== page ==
Susan Bright is a large, comfortable woman who has a husband, three children, one tractor and a disposition as sunny and forthright as her name. She has an opinion about almost everything and, unlike a lot of farmers, she is not shy about expressing it.

"I don't know how many times I've been told that 'bigger is better and more efficient,' " she said one day last week. "Who says? If we farmed the way the corporations farmed, we'd pollute the whole country in a matter of years. And they say I'm emotional. Hell, yes, I'm emotional. We're talking about people here, and the survival of the planet."

Bright, 44, is vice president of the National Family Farm Coalition, an umbrella lobbying group representing 40 small farmer organizations in more than 30 states.

She lives and farms in Centerville, Ind., which was near the demographic center of the country a couple of censuses ago, and travels to Washington every four to six weeks to talk to legislators and congressional aides writing the 1990 farm bill, which will regulate U.S. agriculture for the next five years.

She and the National Family Farm Coalition argue for higher price supports and a "supply management program" to control crop size throughout the country. Less corn or beans or wheat or barley means higher prices and a bigger income for farmers.

But her populist philosophy is out of step with an era of declining farm subsidies, freer markets and less government intrusion that is replacing the once heavy hand of Uncle Sam with the invisible hand of Adam Smith.

In this era of less, Susan Bright wants more -- government, subsidies, protection. In her judgment, the new farm bill has almost nothing to offer the little guy.

But there isn't a lot she can do, for she is shoveling against the tide and she knows it: "We can't seem to get our message across."

One recent day, she and other coalition officers had an appointment with Rep. Jim Jontz (D-Ind.), who has tried, unsuccessfully, to promote the populist cause in the House Agriculture Committee.

He is 38, a young-looking man with a thick shock of brown hair and a rumpled suit that looks as if it has seen too many hours of farm bill debate. He is deferential and attentive, but fully aware of his visitors' interests and that he cannot satisfy them.

"I'd hoped the committee would send a bill to the floor {of the House}, which would have been better for producers, that would have increased farm benefits," he said. "Unfortunately, my view was not the majority view of the committee. Others more experienced than I felt that if we took a bill to the floor that was even slightly over budget, we risked losing even more."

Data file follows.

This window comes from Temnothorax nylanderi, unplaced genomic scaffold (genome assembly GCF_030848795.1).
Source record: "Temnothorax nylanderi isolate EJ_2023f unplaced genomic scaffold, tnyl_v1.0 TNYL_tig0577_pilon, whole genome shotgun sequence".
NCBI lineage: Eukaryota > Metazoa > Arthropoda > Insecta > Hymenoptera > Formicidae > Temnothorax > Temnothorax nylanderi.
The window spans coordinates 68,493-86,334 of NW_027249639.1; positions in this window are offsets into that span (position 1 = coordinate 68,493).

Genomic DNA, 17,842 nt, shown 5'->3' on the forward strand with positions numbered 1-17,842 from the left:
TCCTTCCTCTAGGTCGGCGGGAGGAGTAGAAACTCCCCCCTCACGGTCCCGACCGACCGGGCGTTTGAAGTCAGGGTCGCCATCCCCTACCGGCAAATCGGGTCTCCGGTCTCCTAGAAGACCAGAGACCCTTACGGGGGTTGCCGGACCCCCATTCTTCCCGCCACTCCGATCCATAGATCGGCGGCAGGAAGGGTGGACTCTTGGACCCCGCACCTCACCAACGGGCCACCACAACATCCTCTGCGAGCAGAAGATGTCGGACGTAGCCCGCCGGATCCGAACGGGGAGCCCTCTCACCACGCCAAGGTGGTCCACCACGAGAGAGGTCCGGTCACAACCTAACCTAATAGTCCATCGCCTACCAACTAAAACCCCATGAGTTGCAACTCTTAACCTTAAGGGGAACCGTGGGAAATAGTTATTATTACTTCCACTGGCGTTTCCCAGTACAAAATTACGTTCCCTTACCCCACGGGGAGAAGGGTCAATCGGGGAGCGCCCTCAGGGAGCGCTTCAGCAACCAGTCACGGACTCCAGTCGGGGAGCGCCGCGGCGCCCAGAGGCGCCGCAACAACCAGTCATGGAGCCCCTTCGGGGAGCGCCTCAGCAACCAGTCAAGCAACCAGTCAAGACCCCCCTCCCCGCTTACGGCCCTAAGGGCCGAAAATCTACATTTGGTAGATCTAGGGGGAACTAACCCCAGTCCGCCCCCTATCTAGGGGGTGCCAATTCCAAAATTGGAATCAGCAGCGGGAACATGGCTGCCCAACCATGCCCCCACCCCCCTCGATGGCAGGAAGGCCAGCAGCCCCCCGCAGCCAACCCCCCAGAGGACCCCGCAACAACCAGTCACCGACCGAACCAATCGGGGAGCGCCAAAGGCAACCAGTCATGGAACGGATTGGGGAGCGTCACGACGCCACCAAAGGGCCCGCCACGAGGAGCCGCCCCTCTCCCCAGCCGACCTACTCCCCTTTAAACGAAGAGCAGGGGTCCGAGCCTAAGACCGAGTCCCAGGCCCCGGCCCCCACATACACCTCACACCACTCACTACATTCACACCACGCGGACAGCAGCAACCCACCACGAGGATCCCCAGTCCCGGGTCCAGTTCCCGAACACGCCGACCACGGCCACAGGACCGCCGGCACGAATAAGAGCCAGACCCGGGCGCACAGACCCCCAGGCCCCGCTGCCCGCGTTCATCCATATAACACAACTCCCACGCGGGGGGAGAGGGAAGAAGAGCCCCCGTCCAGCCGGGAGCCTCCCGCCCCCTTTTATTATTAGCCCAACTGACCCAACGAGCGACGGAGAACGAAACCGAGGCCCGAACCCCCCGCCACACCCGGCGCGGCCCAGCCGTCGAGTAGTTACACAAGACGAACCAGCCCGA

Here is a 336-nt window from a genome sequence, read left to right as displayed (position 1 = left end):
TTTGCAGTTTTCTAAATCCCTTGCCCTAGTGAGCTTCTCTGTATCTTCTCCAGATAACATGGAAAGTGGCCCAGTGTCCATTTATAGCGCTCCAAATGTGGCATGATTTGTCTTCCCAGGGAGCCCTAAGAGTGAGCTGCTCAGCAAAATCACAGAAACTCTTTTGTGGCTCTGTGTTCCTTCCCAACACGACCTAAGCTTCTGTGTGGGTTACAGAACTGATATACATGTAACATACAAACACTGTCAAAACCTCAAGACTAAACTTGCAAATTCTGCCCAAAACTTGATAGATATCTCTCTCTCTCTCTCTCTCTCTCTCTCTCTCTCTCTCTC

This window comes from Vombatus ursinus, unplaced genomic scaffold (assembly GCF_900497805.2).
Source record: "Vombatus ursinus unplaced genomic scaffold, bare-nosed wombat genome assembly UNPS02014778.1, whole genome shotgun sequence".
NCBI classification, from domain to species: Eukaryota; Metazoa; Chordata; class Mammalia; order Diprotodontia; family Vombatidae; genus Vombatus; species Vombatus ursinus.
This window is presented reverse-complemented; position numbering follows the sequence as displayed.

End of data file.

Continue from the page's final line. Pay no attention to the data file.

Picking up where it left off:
This has been the Agriculture Committee's lament for most of the year. But more disquieting, from Susan Bright's viewpoint, is the growing perception that today's farmer is a fat cat capable of spending a fortune on fertilizers and equipment while reaping a second fortune in government stipends.

None of this makes sense to Susan Bright. To her, farmers are either bankrupt or up to their necks in debt, living on income tax rebates, depreciation allowances, income supports from farm subsidies and town jobs, if they can find them.

"We're fortunate where we live because my husband and I both have outside jobs, but a lot of people don't live close enough to a town," Bright said. "Most of us are living from hand to mouth."

Bright learned about hand-to-mouth in the early 1980s after the family's hog-breeding farm burned down. By the time the Brights rebuilt, hog prices had fallen from almost $60 per hundredweight to $29. At the same time, interest rates had shot up from 8 to 18 percent and fuel prices soared.

The Brights borrowed money to keep going, then borrowed more. They missed a tractor payment and went bankrupt. "I felt dirty," Bright said. "I've been covered in dirt and manure I don't know how many times, but when that happened, I just really felt dirty."

After bankruptcy, the Brights continued to look for lenders and talk to bankers. "I remember the day we were talking to a lender and I asked what rights we had in all this," Bright said. " 'Rights?' he asked. 'You're a broke farmer, you don't have any rights.' Right then something clicked in my mind."

The Brights became active in the Farm Aid movement. Susan was an effective lobbyist because she was willing to talk about her family's difficulties.

In 1988, she successfully lobbied the Indiana legislature for programs to mediate farm debts and to counsel farmers in financial trouble. This year, she was the host farmer at the Farm Aid IV concert in Indianapolis, and spoke at Earth Day celebrations in Los Angeles.

She said she believes family farmers are kinder to the environment, more respectful of the land and able to make a good living and produce "all the food we need" as long as they get a proper hand from the government.

"We always hear 'this is a business, this is a business, this isn't a way of life,' " Bright said. "Exactly. We don't want to be helped because we're nice guys. It's a business deal. Because we like what we do, we pay extra attention to our little corner. It makes us the most efficient business people in the world."

But business is still not very good. Last year, the Brights' adjusted gross income was $107,000, including $63,000 in farm revenue, $11,000 in farm subsidies and more than $33,000 from outside jobs. But the farm lost $27,000 over the year and, with living expenses, the family had negative earnings.